For complex agile projects, deploying (or transitioning) the release to a “live” environment for the users is seldom a trivial exercise. Most large enterprises have defined milestones, gates, and or reviews that need to be coordinated with many diverse stakeholder groups such as users, governance bodies (such as Project Management Offices), DevOps, and marketing before the application can be released. In DAD we therefore describe a distinct set of activities to prepare our stakeholders for the release and support of the new application. This could include activities such as user training, data conversion, documentation, hardware deployment, preparing customer support, database tuning, and last minute defect fixing. To recognize the clear difference from a typical Construction iteration, we describe iterations dedicated to deployment as “Transition” iterations. The illustration shows how we can inject iterations into our release schedule to deploy increments to the user community. In this example, after the fourth Construction iteration, we may have an additional set of features representing a minimally marketable release that is worthy of a Transition iteration to deliver the value to the users.
When we have an application that needs to be delivered over multiple releases, following the Transition phase we may start work on a new release by continuing the Construction phase. Since we would typically have an existing work item list (backlog) of outstanding requirements, we can simply pull more requirements off this stack and continue to build more functionality. In this way, it may not be necessary to have another Inception phase unless the vision has materially changed and needs to be revisited. Your organization may, however choose to run small Inception iterations at the beginning of each new release.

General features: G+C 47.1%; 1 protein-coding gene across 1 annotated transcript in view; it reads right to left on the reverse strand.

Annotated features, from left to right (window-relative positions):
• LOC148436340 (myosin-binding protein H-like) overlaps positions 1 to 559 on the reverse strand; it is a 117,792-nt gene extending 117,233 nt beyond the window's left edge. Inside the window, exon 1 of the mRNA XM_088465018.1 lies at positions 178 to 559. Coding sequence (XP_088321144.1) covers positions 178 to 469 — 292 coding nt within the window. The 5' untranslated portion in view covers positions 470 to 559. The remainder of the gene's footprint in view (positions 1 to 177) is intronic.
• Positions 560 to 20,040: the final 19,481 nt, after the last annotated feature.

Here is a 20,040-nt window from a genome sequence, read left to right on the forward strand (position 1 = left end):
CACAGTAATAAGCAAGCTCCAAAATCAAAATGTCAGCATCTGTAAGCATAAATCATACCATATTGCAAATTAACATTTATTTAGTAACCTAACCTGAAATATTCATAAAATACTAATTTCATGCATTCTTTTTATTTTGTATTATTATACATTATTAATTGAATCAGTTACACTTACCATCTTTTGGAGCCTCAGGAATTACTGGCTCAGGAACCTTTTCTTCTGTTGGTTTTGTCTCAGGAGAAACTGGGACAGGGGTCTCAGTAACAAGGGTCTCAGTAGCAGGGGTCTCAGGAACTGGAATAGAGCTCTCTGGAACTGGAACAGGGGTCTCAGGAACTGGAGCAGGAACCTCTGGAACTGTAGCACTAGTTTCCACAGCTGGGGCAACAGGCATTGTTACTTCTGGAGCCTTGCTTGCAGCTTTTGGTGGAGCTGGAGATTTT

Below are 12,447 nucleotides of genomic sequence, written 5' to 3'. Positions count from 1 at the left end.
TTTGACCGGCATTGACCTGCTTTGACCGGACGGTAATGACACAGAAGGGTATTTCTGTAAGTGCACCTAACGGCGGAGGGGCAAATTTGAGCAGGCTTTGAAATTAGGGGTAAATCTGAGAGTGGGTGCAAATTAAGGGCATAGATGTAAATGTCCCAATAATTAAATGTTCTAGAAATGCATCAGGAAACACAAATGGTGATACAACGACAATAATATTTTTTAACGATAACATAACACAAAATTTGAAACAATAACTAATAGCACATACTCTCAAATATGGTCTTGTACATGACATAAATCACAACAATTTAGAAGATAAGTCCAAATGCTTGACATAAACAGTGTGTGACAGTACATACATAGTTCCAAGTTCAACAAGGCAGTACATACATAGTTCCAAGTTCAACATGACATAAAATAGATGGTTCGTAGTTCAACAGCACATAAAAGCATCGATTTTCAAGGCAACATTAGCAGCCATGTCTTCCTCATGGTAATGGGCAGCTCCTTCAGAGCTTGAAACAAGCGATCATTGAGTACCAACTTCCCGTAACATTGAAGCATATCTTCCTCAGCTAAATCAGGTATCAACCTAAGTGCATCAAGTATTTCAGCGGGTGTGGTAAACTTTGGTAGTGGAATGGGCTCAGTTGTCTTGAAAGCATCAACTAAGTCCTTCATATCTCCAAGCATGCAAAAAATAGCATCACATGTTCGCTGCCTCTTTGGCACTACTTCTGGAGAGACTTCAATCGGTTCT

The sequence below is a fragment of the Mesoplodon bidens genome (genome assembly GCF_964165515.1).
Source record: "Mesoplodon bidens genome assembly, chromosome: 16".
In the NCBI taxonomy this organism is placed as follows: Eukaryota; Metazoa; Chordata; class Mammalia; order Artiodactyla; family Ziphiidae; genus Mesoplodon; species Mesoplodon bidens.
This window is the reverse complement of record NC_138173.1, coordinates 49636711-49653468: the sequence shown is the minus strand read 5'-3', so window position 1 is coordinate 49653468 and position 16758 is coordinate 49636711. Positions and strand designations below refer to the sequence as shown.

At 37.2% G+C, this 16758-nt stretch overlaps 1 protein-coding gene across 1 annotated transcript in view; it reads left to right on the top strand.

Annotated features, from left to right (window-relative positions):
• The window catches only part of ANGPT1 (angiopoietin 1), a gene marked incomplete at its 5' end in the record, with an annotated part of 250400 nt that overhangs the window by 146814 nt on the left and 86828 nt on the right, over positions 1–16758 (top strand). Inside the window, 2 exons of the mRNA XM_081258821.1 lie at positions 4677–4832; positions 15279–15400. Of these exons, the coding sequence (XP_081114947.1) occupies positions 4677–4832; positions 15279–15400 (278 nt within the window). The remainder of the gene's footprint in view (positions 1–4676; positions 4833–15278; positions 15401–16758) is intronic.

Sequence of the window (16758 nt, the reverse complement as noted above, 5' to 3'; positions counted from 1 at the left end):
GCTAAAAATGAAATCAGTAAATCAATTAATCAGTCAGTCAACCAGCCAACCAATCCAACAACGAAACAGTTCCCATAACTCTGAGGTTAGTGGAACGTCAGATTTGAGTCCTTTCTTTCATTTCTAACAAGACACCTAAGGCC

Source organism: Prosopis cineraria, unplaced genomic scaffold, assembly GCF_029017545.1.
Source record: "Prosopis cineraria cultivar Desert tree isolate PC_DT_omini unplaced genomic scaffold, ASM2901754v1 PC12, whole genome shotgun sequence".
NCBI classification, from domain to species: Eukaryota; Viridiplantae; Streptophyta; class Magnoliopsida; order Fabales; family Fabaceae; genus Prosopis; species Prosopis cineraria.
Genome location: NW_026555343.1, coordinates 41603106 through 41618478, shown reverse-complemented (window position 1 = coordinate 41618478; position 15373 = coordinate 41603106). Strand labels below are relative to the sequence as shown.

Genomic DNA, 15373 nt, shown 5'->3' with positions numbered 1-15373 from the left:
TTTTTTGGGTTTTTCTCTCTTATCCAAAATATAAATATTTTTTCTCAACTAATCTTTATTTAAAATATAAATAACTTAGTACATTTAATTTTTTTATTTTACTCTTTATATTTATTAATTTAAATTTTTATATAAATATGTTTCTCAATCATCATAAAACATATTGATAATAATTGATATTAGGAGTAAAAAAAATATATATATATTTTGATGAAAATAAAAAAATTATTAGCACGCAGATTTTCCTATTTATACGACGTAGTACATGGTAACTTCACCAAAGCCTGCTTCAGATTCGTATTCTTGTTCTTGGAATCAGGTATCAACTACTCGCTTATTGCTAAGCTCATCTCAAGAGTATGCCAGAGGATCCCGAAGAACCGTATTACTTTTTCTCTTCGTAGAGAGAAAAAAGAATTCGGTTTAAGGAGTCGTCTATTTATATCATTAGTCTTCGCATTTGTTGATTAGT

In this example, after the fourth Construction iteration, we may have an additional set of features representing a minimally marketable release that is worthy of a Transition iteration to deliver the value to the users.
Some people mistakenly interpret DAD as one deployment to the customer at the end of the project. If possible, we prefer to deploy frequently, in support of the agile alliance principle “Our highest priority is to satisfy the customer through early and continuous delivery of valuable software”. Our minor quibble with this principle is that what we deliver to the customer is a “solution”, which may not only include software, but also business process changes, training, or marketing activities, for example. Our experience is that large projects typically involve a lot of work beyond the software itself which can also benefit from agile collaborative practices.
Injecting Transition iterations to deploy increments to customers
In our upcoming book we discuss patterns like these with considerations for what might make sense for your program or project in various circumstances.